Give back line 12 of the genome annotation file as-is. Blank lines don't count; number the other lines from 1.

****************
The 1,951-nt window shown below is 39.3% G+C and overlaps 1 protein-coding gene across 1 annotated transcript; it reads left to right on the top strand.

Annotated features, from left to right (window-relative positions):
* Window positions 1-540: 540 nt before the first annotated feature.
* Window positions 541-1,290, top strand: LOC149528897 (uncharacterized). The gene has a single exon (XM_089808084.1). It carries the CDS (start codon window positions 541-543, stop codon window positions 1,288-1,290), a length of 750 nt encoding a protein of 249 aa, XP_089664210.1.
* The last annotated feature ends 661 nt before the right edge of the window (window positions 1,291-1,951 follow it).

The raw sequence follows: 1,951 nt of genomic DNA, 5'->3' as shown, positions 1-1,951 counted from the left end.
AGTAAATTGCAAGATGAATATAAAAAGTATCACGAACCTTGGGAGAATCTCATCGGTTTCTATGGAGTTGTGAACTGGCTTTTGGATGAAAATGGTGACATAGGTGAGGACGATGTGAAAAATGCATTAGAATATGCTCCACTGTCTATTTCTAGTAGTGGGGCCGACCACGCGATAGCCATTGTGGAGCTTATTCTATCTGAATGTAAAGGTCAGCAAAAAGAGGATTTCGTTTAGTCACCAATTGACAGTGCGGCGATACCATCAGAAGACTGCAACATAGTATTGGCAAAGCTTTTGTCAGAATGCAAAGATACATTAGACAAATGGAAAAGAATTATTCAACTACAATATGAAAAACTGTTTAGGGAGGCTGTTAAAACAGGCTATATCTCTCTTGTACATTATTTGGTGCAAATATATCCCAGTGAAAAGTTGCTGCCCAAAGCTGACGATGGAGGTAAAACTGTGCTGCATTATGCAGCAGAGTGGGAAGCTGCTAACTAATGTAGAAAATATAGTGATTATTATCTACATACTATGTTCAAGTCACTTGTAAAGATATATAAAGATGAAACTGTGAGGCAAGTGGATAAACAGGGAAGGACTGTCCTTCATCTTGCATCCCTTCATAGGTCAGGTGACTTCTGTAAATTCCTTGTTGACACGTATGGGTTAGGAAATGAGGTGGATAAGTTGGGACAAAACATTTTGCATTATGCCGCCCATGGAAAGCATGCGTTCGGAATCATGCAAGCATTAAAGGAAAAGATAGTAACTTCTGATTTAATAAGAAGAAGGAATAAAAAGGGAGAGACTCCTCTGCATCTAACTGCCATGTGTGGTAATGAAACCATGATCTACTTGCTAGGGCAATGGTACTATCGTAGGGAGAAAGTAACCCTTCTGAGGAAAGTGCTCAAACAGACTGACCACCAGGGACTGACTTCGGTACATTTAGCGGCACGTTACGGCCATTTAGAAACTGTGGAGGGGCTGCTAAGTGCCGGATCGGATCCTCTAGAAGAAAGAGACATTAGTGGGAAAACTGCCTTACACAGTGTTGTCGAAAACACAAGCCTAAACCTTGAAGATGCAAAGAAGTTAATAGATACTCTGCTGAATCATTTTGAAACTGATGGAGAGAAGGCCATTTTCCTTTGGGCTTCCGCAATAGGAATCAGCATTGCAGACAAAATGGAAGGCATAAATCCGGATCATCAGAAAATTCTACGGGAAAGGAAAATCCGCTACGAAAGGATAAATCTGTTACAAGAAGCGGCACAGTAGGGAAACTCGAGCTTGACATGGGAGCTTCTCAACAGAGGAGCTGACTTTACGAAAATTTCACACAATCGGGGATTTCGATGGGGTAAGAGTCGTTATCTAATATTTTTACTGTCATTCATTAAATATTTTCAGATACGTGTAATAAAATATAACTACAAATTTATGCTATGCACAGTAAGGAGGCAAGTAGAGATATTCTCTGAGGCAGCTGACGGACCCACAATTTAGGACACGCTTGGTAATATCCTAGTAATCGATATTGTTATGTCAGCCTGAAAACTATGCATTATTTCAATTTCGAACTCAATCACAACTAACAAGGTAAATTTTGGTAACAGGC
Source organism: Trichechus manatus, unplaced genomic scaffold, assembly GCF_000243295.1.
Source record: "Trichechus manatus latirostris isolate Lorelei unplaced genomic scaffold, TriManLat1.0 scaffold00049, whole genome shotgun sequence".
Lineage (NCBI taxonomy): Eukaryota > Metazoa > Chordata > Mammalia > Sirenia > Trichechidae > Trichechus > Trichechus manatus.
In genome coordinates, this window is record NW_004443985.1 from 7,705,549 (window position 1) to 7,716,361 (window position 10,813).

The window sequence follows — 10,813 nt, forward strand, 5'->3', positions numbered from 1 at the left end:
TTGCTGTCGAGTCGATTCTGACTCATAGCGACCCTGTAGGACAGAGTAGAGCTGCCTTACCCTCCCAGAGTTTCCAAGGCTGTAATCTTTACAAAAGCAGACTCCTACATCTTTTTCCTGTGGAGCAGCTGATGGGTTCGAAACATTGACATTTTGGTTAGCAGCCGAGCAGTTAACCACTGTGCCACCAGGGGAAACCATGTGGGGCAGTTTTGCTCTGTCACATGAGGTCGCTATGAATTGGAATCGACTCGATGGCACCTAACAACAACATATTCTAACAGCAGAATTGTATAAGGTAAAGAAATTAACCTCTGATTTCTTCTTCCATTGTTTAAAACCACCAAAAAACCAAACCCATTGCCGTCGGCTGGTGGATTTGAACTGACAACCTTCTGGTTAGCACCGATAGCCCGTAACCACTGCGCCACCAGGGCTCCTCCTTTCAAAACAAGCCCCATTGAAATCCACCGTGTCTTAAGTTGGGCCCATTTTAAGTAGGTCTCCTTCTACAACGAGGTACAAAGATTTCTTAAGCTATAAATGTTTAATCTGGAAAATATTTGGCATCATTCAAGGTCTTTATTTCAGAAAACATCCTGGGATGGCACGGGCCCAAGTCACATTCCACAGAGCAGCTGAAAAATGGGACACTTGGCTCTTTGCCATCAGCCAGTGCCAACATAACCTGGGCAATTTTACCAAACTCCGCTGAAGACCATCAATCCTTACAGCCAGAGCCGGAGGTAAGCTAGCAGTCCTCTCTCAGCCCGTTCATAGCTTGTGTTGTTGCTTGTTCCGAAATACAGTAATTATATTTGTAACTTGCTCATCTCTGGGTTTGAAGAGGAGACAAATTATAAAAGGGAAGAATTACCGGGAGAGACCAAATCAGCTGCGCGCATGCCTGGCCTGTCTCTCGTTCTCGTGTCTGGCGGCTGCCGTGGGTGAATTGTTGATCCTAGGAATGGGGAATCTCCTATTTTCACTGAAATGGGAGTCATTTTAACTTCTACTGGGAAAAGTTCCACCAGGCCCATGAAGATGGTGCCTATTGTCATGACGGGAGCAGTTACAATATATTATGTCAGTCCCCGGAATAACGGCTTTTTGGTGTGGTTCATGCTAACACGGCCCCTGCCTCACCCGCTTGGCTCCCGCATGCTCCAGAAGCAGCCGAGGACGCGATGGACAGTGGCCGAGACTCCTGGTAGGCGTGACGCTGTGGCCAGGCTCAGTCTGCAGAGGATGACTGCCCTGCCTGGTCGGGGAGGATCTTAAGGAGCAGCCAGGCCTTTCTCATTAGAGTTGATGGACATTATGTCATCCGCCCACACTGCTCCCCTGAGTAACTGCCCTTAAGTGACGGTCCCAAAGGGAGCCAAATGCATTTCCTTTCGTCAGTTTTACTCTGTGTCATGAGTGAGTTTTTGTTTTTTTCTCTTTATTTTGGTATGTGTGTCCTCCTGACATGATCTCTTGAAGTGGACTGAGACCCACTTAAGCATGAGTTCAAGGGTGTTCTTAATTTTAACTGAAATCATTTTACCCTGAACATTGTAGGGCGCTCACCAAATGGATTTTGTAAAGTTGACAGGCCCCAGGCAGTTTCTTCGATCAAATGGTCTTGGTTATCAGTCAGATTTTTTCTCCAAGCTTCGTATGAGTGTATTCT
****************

The window sequence follows — 10,813 nt, forward strand, 5'->3', positions numbered from 1 at the left end: